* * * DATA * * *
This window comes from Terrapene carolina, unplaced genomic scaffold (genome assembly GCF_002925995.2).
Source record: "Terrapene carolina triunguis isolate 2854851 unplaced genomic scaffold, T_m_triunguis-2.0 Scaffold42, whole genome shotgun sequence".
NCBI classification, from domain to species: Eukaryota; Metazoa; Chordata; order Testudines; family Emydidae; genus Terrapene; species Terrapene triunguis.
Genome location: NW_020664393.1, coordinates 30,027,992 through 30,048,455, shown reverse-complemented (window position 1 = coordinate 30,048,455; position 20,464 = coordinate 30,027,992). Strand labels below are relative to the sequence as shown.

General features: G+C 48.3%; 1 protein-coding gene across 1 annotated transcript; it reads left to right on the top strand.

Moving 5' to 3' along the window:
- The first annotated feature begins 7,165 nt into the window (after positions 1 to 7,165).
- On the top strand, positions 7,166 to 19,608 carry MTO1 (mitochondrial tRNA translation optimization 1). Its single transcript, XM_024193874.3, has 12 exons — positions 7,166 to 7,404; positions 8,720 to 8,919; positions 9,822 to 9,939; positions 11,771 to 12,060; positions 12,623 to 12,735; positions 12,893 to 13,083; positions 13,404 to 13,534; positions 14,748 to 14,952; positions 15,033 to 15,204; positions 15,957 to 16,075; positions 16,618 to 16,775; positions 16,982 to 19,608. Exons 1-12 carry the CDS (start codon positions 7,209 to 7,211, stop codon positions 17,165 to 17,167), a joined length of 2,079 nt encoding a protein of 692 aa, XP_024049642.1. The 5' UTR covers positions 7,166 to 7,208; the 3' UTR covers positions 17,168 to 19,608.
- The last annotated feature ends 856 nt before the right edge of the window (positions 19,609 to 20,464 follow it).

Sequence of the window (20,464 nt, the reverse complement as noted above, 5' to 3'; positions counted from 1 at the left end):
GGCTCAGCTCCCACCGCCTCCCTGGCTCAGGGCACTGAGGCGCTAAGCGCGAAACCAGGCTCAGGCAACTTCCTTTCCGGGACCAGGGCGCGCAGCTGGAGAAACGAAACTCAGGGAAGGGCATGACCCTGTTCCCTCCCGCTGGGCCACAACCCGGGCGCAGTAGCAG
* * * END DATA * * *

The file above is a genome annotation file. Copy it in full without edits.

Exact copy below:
This window comes from Terrapene carolina, unplaced genomic scaffold (genome assembly GCF_002925995.2).
Source record: "Terrapene carolina triunguis isolate 2854851 unplaced genomic scaffold, T_m_triunguis-2.0 Scaffold42, whole genome shotgun sequence".
NCBI classification, from domain to species: Eukaryota; Metazoa; Chordata; order Testudines; family Emydidae; genus Terrapene; species Terrapene triunguis.
Genome location: NW_020664393.1, coordinates 30,027,992 through 30,048,455, shown reverse-complemented (window position 1 = coordinate 30,048,455; position 20,464 = coordinate 30,027,992). Strand labels below are relative to the sequence as shown.

General features: G+C 48.3%; 1 protein-coding gene across 1 annotated transcript; it reads left to right on the top strand.

Moving 5' to 3' along the window:
- The first annotated feature begins 7,165 nt into the window (after positions 1 to 7,165).
- On the top strand, positions 7,166 to 19,608 carry MTO1 (mitochondrial tRNA translation optimization 1). Its single transcript, XM_024193874.3, has 12 exons — positions 7,166 to 7,404; positions 8,720 to 8,919; positions 9,822 to 9,939; positions 11,771 to 12,060; positions 12,623 to 12,735; positions 12,893 to 13,083; positions 13,404 to 13,534; positions 14,748 to 14,952; positions 15,033 to 15,204; positions 15,957 to 16,075; positions 16,618 to 16,775; positions 16,982 to 19,608. Exons 1-12 carry the CDS (start codon positions 7,209 to 7,211, stop codon positions 17,165 to 17,167), a joined length of 2,079 nt encoding a protein of 692 aa, XP_024049642.1. The 5' UTR covers positions 7,166 to 7,208; the 3' UTR covers positions 17,168 to 19,608.
- The last annotated feature ends 856 nt before the right edge of the window (positions 19,609 to 20,464 follow it).

Sequence of the window (20,464 nt, the reverse complement as noted above, 5' to 3'; positions counted from 1 at the left end):
GGCTCAGCTCCCACCGCCTCCCTGGCTCAGGGCACTGAGGCGCTAAGCGCGAAACCAGGCTCAGGCAACTTCCTTTCCGGGACCAGGGCGCGCAGCTGGAGAAACGAAACTCAGGGAAGGGCATGACCCTGTTCCCTCCCGCTGGGCCACAACCCGGGCGCAGTAGCAG